Thomas contemplates the menu at Saint-Bock; brewery is in the far background
Back to the room (cabbing it so as not to lose our parking space), and Thomas was about ready to go. We walked to Le Saint-Bock for lunch. I ordered an Encensoir, which was a nice 5% smoked lager; Thomas got an iced tea. About two minutes later it hits him: DOH! He could have had a beer! At which point he grabs my rauchbier, sips it, and says he'll have one of those. Good man! And he finished it, too.

After that, we slipped down into "The Underground City." Not really an attraction, much as it sounds it. Came up and headed up St. Laurent. There are lots of hipster clothing stores there, I told Thomas (and I can get to Schwartz's, I told myself). And you know, it worked out. We walked all the way up, he got to shop, and then we went to Schwartz's and got smoked meat sammiches and Cott's black cherry soda, a weirdly wonderful combo. Then we walked over to St. Denis, stopped in a Converse/Doc Marten store, and then had a great time in a Quebec artisanal store, talking bear teeth and gypsy swing with the owner while the "annual" anti-police protest marched loudly by outside.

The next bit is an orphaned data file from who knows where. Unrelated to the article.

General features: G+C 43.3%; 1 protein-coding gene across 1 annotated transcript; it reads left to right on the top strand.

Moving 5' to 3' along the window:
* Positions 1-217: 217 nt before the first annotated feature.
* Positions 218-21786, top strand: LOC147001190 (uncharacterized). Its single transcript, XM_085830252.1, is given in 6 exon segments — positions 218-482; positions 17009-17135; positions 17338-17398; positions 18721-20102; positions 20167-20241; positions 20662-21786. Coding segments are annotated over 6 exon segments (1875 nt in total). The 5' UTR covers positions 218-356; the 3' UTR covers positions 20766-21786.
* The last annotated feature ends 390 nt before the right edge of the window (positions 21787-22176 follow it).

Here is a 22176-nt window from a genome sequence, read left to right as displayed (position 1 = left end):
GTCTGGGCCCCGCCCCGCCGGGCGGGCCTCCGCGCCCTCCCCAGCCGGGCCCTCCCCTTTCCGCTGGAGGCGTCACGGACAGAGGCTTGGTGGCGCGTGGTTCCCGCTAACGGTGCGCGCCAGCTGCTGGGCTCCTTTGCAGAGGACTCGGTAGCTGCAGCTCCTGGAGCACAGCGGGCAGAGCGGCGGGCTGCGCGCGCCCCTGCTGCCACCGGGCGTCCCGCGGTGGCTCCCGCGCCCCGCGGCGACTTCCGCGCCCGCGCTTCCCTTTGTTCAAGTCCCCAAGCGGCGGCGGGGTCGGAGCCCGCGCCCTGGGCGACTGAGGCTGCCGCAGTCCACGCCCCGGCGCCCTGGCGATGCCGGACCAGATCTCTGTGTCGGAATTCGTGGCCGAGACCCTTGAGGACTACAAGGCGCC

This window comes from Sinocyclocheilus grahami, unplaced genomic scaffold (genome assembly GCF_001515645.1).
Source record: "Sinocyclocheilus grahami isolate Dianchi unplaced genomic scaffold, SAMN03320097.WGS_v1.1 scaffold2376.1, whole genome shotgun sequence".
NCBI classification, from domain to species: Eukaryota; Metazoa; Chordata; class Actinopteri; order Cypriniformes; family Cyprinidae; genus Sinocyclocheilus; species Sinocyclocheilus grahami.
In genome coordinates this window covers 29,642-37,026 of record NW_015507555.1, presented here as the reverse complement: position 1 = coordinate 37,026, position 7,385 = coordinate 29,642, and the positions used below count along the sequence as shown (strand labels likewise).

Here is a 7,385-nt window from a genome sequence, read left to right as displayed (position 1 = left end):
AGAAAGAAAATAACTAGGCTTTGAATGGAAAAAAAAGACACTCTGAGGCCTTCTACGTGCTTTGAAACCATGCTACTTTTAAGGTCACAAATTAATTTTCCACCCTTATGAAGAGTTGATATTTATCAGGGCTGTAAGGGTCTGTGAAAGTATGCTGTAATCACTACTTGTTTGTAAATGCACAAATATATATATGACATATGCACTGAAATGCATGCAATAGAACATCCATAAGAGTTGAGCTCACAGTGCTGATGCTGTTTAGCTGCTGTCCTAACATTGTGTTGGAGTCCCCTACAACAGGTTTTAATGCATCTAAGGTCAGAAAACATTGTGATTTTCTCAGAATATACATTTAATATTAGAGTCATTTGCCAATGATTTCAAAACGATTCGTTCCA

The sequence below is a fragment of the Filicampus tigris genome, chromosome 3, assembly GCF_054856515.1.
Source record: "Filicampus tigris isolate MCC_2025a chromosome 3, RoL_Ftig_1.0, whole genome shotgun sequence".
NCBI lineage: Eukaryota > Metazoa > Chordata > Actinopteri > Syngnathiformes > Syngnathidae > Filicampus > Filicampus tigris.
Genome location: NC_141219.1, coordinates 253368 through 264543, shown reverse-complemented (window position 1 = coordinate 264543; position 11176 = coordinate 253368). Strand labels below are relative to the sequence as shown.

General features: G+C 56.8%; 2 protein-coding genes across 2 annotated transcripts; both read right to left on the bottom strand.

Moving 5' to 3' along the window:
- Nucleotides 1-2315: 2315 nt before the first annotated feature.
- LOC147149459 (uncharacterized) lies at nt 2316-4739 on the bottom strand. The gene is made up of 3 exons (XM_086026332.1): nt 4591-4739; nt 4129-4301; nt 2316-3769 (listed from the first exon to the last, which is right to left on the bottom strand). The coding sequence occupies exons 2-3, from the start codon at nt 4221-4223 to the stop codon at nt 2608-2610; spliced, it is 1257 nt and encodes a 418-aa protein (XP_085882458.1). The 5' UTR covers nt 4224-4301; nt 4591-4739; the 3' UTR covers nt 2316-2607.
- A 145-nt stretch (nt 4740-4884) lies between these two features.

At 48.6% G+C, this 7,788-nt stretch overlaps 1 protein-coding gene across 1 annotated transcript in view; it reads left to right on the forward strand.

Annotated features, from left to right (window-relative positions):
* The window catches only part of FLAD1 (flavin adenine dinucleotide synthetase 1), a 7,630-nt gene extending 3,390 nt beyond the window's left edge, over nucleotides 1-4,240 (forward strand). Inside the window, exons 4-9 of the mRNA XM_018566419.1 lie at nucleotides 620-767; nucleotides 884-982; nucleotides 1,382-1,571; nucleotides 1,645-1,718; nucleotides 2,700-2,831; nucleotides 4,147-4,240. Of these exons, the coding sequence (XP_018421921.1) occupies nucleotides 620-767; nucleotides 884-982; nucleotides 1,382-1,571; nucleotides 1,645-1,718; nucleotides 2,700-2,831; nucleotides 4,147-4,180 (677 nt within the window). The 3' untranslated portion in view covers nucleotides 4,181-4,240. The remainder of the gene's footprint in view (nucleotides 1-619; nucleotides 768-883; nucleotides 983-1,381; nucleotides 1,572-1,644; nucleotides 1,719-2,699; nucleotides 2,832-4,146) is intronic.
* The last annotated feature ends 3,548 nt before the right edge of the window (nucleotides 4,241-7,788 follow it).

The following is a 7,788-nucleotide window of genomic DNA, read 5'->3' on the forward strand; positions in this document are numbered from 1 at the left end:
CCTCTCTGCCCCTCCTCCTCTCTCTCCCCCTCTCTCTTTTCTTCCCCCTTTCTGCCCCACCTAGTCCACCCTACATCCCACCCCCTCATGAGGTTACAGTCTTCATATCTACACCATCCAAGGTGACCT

And...that's when I realized I'd left my debit card in the ATM that morning. So we walked down to L'amère à boire to regroup and get info to cancel the card. I had the current Projet Elephant beer, a 3.6% Tmavé dark lager, wonderfully session. Thomas had a pilsner. I got the info I needed, canceled the card...and Thomas realized he'd left a shirt he'd bought at Schwartz's. So back up St. Laurent, and whattayaknow, they had it for him! Bravo, Schwartz's!

Dinnertime. Okay, beer time. Reservoir is practically around the corner, so we went, and I got a big glass of Noire, the dry stout that I swear is the best thing they make. We also had grilled cheese: raclette and sweated onions on grilled baguette. Nummy.

We were beat. Yes, beer geekerie: no Dieu du Ciel. I've been; it's great, but it's a long way off, and to be honest, I'd rather have spent much of the day drinking the Elephant beer, or even going to Benelux. Or maybe I'm just ornery. Anyway, we split a poutine, one more Montreal thing for the boy to experience, and called it a day. And now I'm going to bed. Good night!

6 comments:

Deuane said...

Well done Lew! Hey, no DDC is OK...sounds like you are having a nice time without. Plus, no poutine death march! ;-)

Enjoy and safe travels.

Alan said...

"Leeeeeeeewwww... steam-ay... steam-ay..."